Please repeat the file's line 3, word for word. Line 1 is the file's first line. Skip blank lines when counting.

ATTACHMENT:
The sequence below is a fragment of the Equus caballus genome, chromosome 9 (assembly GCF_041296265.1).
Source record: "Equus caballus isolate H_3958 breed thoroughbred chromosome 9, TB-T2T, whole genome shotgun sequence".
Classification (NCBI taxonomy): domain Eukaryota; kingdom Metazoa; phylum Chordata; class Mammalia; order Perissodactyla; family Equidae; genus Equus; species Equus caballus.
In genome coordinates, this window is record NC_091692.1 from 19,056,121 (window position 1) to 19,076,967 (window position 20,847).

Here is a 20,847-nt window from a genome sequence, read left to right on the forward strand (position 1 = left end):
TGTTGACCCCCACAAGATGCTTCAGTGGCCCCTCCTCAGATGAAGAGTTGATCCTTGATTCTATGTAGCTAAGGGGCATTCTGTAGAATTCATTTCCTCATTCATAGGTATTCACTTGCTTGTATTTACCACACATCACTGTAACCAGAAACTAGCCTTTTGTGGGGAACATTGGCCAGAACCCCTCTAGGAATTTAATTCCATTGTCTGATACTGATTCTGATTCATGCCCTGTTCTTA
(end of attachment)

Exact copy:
Classification (NCBI taxonomy): domain Eukaryota; kingdom Metazoa; phylum Chordata; class Mammalia; order Perissodactyla; family Equidae; genus Equus; species Equus caballus.